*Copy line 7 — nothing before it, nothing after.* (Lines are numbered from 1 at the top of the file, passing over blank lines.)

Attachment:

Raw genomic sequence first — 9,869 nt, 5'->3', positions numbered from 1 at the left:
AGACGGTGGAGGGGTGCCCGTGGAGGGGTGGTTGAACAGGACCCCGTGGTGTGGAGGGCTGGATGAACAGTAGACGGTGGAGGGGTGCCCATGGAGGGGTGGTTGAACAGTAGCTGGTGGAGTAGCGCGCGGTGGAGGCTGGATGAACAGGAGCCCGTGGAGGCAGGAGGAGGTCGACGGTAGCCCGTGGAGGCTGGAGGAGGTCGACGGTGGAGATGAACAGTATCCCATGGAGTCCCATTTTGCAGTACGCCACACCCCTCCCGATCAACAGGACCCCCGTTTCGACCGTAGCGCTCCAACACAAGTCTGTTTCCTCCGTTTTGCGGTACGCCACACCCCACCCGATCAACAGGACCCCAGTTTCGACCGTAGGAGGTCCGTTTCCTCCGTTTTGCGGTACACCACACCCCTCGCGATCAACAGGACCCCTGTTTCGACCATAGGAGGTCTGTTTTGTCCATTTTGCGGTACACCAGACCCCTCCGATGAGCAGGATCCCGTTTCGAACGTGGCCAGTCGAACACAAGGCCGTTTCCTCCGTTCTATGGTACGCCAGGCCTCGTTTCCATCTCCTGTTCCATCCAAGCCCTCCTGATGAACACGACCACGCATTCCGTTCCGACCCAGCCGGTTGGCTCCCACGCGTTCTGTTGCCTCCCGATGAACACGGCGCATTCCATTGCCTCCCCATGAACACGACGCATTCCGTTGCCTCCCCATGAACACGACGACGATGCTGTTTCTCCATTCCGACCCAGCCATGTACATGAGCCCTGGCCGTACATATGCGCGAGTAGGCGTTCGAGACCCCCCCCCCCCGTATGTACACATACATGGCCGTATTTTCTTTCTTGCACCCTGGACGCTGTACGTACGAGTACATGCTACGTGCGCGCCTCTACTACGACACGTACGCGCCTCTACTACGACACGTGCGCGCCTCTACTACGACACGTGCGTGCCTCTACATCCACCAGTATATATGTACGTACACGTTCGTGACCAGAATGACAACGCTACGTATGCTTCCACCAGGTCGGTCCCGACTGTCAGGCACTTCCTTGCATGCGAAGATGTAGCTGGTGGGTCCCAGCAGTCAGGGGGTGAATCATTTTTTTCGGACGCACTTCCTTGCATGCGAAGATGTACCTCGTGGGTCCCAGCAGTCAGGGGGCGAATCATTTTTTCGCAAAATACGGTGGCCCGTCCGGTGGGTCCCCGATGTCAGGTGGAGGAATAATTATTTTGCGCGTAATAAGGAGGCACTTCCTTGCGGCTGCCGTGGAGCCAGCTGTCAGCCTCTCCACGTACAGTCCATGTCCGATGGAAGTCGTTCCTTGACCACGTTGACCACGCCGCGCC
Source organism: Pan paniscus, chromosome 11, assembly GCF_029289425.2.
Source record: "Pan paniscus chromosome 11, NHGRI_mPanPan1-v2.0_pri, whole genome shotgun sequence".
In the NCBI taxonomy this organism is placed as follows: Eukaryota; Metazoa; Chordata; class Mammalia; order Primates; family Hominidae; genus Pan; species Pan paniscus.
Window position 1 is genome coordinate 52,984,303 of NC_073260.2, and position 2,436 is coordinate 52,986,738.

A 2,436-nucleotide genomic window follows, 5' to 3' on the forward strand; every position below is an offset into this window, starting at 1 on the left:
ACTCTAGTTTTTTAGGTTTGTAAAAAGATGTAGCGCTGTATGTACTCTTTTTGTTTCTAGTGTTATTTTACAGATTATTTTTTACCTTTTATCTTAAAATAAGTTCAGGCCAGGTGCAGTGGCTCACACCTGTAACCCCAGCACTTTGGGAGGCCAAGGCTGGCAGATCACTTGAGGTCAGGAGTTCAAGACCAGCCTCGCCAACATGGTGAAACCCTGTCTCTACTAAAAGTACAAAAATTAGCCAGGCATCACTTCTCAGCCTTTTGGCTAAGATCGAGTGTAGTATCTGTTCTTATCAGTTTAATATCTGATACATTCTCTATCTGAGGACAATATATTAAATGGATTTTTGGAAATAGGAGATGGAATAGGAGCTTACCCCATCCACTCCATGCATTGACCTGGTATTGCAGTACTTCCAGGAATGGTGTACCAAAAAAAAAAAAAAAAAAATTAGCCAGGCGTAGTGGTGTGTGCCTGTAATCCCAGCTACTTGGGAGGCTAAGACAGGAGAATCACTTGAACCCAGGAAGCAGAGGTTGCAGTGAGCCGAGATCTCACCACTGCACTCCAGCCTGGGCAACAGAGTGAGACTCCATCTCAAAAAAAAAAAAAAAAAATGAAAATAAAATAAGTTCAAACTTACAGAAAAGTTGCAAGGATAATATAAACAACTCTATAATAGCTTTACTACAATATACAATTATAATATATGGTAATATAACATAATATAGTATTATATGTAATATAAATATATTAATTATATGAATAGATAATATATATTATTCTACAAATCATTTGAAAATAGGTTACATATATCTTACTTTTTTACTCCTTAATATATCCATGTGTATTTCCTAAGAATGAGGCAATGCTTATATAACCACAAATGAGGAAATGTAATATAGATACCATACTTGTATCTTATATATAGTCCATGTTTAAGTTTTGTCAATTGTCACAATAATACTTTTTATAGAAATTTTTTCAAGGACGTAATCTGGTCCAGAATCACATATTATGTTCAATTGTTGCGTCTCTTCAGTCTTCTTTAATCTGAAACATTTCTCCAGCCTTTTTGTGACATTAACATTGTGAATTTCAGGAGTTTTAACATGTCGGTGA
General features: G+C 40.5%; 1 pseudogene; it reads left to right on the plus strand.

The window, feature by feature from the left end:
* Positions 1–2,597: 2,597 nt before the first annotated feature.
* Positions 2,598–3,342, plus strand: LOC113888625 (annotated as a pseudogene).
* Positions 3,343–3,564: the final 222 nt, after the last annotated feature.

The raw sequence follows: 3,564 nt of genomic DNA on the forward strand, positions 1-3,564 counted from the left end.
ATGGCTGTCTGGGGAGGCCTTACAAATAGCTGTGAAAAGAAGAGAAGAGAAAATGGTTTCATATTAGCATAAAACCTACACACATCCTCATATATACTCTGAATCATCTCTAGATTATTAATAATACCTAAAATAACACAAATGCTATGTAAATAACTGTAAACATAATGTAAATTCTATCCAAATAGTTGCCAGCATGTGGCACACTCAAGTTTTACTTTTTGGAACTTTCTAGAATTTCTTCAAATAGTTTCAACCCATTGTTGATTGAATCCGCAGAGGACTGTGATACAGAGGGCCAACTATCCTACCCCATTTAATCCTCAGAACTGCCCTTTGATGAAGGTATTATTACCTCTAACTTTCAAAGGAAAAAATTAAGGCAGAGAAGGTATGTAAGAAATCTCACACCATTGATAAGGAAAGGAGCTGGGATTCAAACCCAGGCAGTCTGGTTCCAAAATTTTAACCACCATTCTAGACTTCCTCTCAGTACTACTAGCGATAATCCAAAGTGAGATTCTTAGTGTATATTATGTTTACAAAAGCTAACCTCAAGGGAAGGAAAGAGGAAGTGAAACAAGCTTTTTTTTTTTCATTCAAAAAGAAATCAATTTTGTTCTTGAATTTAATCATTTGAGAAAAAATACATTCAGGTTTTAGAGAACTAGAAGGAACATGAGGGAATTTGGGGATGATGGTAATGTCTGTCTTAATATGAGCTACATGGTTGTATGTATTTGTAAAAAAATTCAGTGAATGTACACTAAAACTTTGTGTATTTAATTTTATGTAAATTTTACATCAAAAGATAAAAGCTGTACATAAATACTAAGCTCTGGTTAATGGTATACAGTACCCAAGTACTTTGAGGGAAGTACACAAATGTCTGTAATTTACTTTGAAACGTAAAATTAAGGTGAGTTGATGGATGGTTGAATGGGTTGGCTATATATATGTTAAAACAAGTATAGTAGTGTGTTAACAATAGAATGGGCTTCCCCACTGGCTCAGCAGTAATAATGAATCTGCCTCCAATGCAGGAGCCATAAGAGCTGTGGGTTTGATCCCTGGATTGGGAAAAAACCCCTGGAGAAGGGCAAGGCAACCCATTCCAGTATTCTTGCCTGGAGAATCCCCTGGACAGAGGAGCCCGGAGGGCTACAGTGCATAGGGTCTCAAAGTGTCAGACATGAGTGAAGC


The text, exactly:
A 2,436-nucleotide genomic window follows, 5' to 3' on the forward strand; every position below is an offset into this window, starting at 1 on the left: